LOS ANGELES – Mexican Artist Frida Kahlo is the first female Hispanic to be honored with a U.S. stamp.
But the fact that she was a known Communist has some Americans questioning the propriety of the honor.
"She was quite outspoken about her beliefs, so I'm wondering what the U.S. Postal Service (USPS) was thinking," radio talk show host Hugh Hewitt said.
"She is certainly an artist of great international note, but one — she is a Mexican. Two — she is a Communist. In fact, she is not your ordinary Communist. For a long time, it's believed she was the lover of Trotsky," he said.
The citizens' advisory committee responsible for nominating stamp candidates screens thousands of prospects each year. Postmaster officials make the final decision.
It is a general rule for the committee that an individual's contributions and accomplishments in his field of expertise carry the most weight, not the details surrounding his private life or politics.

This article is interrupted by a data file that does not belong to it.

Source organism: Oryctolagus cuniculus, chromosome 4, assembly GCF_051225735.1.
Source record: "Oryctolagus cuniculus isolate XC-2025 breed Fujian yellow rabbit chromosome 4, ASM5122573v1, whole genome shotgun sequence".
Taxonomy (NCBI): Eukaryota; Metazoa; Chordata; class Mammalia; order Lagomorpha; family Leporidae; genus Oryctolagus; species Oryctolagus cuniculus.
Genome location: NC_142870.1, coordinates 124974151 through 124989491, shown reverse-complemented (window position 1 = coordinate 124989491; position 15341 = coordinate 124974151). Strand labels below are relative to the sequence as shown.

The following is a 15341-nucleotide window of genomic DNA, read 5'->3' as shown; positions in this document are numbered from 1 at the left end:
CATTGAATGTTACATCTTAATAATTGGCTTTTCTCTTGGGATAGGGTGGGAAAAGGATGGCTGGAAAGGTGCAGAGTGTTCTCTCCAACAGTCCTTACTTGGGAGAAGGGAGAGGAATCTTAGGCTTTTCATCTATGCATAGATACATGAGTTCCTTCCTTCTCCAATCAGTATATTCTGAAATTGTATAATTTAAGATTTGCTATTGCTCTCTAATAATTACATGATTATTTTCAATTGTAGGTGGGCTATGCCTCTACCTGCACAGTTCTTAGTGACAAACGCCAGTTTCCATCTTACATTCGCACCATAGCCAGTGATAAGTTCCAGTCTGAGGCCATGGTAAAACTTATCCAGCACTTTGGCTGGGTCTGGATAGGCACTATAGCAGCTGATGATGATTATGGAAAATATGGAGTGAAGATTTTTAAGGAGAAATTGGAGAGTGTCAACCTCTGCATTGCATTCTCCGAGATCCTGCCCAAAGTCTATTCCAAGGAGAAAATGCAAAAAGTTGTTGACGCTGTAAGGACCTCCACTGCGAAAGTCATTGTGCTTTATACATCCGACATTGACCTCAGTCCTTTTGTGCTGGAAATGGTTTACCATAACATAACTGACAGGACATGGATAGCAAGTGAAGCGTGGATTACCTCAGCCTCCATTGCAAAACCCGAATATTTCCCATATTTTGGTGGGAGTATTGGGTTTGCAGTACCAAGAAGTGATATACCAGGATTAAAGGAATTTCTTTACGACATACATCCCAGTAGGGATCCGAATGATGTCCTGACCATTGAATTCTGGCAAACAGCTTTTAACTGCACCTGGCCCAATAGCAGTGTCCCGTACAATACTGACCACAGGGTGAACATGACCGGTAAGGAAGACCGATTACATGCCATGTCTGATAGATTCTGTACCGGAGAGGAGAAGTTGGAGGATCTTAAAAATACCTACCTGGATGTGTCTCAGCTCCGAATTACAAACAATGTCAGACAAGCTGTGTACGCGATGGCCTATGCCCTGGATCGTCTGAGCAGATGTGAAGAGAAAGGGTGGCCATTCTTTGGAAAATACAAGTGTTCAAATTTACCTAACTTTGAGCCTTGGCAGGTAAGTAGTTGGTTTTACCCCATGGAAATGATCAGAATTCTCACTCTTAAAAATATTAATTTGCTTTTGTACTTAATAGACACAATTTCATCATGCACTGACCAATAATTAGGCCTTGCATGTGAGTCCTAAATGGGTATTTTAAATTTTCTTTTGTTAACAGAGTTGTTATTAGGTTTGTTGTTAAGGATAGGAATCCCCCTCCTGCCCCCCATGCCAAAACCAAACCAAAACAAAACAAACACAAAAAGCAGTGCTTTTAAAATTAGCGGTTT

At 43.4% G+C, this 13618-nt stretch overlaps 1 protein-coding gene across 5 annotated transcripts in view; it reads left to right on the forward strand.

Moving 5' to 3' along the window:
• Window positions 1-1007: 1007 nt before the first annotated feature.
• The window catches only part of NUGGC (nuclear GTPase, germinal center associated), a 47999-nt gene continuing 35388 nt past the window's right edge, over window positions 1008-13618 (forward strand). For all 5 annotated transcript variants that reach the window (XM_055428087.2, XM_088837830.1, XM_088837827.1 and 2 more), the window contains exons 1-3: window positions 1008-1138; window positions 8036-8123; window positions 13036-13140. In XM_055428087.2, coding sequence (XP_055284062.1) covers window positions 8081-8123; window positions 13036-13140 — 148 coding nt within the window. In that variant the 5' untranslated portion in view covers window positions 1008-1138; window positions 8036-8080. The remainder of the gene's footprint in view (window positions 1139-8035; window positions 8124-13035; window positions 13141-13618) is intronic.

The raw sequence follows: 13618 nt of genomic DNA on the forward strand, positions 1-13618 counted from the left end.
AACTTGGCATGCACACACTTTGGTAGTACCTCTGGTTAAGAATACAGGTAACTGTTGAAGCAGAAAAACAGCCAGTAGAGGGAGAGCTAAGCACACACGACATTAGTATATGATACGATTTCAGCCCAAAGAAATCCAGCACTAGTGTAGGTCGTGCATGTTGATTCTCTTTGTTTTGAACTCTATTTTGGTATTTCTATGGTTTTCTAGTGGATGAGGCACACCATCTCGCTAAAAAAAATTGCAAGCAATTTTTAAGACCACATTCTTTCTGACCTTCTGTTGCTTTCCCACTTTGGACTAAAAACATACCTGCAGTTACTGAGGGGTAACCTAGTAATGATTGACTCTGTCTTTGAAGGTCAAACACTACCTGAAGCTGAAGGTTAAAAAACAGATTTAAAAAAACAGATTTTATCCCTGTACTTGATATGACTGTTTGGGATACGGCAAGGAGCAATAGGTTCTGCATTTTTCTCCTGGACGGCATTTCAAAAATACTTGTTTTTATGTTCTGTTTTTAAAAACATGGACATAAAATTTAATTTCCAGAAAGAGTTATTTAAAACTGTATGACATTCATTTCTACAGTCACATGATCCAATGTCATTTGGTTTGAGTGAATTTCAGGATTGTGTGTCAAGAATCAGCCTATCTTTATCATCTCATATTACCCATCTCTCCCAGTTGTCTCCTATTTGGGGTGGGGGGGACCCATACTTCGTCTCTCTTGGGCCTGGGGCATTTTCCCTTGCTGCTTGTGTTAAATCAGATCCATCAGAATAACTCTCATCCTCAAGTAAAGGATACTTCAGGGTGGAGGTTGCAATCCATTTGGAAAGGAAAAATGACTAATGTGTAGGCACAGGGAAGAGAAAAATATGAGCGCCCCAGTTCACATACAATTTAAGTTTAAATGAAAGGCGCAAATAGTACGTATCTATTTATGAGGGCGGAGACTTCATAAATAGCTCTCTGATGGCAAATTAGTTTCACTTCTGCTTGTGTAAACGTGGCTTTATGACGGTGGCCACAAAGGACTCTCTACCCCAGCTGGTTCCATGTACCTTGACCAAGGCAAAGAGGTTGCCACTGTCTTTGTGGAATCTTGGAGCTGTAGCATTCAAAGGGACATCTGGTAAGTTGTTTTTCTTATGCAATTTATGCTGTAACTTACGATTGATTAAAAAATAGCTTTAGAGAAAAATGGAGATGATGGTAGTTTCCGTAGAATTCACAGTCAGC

Fox News asked to see the short list of nominees to see what American artists were bypassed or considered less deserving of the honor, but we were told that 'no one ever sees that'.
The USPS insists says that Kahlo was chosen because of her talent, not because of her race, gender, sexual preference, or membership in the Communist Party.
"This woman was an extraordinary painter who's had a huge influence on Spanish-American artists and who's work influenced contemporary Spanish art in the United States," Cathy Caggian of the USPS said.
Still, many critics are seeing red.
"I think we have to look very seriously at who we are holding up for public admiration," Hughes said.
"If those people stood side by side or lay side by side with Trotsky, Stalin and the whole crowd that were responsible for the death of millions, you have to ask yourself what was this committee thinking?" he said.
Leon Trotsky, a leader in Russia's Communist Party, was executed by Joseph Stalin. Kahlo's final painting before her suicide in 1954 was one of Stalin.
William La Jeunesse joined FOX News Channel (FNC) in March 1998 and currently serves as a Los Angeles-based correspondent.